An overhaul of the country’s judicial process is long overdue
Mr. Donald Trump has yet to spend one month in office as President of the United States of America. But within this period, concerned citizens and state attorney generals have taken him to court and won; the presidency has filed appeals and lost serially and, in a matter of days, these appeals have been determined and the outcomes implemented sometimes on the same day. It is indeed noteworthy that the Nineth Circuit Court of Appeals of three judges exchanged their arguments by phone and email and ended up with a unanimous well argued verdict. All of these processes took less than two weeks.
What the contest between President Trump and the judiciary over his chain of autocratic executive orders, especially the immigration ban, has revealed is the strength of American democracy. Underneath it all is the use of the judiciary to tame the dictatorial temptations of an elected president. Unfortunately, the opposite is the situation in Nigeria where individuals have overpowered the system such that justice is no longer for the weak.
Against the background that it also took the British Supreme Court a matter of days to rule on the power of parliament in the Brexit matter, the pertinent questions are: why is it that in Nigeria the judicial processes take ages and most often end up with some shameful array of commercial judgments, sometimes delivered long after the public has forgotten what the matter was about? Why can’t our system serve court notices by email instead of relying on colonial bailiffs to physically chase people around after the same bailiffs have informed the defendants to disappear? Why are lawyers allowed to file frivolous injunctions that are meant to upend justice?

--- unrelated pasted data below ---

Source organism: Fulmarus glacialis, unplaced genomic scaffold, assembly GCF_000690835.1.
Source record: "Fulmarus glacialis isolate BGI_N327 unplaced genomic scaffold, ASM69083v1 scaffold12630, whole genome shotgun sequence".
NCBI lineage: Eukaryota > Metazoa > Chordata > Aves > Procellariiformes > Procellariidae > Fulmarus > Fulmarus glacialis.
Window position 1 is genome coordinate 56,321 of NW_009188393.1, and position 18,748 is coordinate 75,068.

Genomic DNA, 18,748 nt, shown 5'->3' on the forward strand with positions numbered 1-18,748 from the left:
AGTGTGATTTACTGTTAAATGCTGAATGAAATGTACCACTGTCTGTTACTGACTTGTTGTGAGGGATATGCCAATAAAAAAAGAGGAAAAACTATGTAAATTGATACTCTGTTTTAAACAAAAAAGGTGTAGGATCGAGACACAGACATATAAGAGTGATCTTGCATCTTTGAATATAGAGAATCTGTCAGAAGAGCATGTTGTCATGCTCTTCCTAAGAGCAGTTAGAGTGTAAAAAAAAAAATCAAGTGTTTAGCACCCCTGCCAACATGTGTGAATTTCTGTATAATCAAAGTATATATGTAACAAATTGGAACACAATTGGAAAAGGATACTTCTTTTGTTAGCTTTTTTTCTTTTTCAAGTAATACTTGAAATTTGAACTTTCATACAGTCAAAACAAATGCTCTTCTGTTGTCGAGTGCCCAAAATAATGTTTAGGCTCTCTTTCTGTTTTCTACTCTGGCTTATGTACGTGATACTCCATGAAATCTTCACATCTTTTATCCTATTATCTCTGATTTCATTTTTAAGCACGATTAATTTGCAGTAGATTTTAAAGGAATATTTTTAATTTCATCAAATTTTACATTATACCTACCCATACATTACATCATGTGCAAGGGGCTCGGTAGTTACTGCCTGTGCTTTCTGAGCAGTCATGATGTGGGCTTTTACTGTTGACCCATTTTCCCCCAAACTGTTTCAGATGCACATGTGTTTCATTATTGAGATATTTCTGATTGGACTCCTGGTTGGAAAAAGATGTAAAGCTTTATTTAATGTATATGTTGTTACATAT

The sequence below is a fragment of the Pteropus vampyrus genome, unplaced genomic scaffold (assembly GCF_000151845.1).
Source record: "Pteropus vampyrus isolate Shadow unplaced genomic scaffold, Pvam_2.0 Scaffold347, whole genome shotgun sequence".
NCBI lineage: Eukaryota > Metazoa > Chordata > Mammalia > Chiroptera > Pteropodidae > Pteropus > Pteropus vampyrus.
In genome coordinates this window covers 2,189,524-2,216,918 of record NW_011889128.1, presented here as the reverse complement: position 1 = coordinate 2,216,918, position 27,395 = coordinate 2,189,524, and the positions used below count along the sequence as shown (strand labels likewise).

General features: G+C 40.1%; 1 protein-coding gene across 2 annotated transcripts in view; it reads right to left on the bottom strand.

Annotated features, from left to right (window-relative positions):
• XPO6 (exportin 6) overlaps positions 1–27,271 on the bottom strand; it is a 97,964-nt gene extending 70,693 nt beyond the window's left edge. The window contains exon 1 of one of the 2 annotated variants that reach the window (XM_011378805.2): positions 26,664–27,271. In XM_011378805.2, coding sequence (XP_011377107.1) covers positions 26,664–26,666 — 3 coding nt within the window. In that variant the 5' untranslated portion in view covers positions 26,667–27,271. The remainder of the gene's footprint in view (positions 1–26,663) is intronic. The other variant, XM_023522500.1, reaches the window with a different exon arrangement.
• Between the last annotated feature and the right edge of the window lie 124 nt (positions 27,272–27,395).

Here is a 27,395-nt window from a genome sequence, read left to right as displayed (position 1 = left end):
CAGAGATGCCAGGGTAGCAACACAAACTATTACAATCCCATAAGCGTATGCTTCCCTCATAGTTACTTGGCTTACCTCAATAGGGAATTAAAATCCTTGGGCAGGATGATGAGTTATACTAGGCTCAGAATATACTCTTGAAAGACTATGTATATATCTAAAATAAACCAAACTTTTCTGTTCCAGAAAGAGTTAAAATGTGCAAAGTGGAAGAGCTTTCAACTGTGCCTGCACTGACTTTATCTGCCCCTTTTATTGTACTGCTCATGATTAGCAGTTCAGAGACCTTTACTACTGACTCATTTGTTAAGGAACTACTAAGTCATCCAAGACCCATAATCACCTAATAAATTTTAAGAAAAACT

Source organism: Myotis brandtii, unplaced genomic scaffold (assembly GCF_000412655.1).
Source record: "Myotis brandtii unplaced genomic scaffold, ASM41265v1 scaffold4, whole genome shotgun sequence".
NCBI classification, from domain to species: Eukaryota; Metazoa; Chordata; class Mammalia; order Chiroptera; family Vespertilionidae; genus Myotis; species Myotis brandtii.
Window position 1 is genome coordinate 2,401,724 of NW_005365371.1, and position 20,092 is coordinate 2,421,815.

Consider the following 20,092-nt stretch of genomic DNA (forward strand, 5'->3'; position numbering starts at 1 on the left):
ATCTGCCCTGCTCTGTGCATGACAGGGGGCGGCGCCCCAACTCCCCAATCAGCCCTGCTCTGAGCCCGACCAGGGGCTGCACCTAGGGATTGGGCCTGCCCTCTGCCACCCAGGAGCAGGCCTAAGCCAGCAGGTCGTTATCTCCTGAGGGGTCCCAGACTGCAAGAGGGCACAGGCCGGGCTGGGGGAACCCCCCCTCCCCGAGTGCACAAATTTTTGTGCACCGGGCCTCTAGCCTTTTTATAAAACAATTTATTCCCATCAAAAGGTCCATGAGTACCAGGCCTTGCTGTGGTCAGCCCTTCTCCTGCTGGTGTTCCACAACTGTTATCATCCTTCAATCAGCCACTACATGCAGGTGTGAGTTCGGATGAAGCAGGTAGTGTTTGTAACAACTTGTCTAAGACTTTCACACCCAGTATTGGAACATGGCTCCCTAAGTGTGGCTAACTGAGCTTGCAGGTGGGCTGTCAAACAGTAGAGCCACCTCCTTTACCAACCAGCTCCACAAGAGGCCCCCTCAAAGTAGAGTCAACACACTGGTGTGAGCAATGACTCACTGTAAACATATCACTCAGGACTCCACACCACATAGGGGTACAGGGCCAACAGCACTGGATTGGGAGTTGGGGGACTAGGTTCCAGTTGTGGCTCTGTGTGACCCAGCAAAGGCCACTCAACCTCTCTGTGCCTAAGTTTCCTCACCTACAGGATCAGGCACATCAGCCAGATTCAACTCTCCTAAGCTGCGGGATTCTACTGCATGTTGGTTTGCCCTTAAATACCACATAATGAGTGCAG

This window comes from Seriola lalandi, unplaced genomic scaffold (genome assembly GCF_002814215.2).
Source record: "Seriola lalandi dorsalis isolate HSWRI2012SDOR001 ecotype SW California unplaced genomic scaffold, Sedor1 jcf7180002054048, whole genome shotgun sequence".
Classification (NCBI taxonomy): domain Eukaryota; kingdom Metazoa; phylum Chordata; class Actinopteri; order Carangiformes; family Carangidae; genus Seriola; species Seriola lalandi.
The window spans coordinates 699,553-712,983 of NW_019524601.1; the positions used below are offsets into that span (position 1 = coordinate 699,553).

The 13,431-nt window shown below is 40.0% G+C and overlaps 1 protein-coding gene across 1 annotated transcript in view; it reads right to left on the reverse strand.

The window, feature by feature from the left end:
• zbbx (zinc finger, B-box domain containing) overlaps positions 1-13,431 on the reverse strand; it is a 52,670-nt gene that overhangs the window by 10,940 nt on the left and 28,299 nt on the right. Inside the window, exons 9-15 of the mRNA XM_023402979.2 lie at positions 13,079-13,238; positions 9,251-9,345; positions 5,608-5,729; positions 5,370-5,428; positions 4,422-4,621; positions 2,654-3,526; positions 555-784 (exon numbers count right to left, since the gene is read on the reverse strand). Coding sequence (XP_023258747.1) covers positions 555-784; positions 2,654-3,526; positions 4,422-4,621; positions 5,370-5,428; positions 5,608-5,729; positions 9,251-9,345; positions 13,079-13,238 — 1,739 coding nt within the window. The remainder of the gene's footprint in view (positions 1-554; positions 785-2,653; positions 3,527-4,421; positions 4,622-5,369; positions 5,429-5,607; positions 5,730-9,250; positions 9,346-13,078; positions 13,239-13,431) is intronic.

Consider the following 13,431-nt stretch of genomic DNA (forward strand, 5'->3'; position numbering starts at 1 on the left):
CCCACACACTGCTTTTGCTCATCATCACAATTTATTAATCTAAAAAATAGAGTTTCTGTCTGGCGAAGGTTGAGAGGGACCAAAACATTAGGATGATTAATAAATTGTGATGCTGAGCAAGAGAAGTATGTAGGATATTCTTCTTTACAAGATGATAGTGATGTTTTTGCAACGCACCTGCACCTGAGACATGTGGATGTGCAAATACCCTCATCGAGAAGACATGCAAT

Delay in the hearing of cases in Nigeria is largely caused by lawyers, judges and judicial staff. Our judges are ever ready to indulge and encourage lawyers to waste the precious time of the courts. This is despite the fact that the 2009 fundamental enforcement procedure rules have the most efficacious provisions for enforcing human rights in the world. The anachronistic doctrine of locus standi and statutes of limitations has been abolished while preliminary objections shall be argued together with the substantive matters. An application for the enforcement of fundamental rights shall be fixed for hearing within seven days (or less in case of extreme urgency) but our courts allow delay by bailiffs who may not serve the processes and lawyers who may ask for adjournments on frivolous grounds.
Under the Administration of Criminal Justice Act, 2015 the practice of staying proceedings in criminal trials has been abolished. Trials are to be conducted day by day and if adjournment has to be granted it shall not be more than 14 days. But senior lawyers have now developed the illegal practice of subjecting witnesses to unending cross-examinations lasting several days. Clearly, the trouble with our judiciary does not end with ‘Ghana must go’ judges. It entails a total systemic overhaul which is a political action. But who will carry this out except the same politicians who are often the initiators and beneficiaries of judicial delays?
Interestingly, the rules of procedure of our courts prescribe a more speedy process than what obtains in most jurisdictions including the United States. That is why the Supreme Court recently ensured that all pre-election disputes were determined before the Ondo State governorship election. However, the same court is yet to conclude similar cases in Abia and a few other states. Yet in time bound cases the apex court is empowered to announce a judgment and give reasons at a later date. Since election petition tribunals sit on Saturdays, there is nothing precluding regular courts from also hearing and determining urgent cases on Saturdays.
The delays in our judicial system are deliberate acts of individual lawyers and judges which of course is an extension of a national culture of tardiness and corruption in most spheres. For it to stop, there is need to restore integrity to the bar and the bench in Nigeria.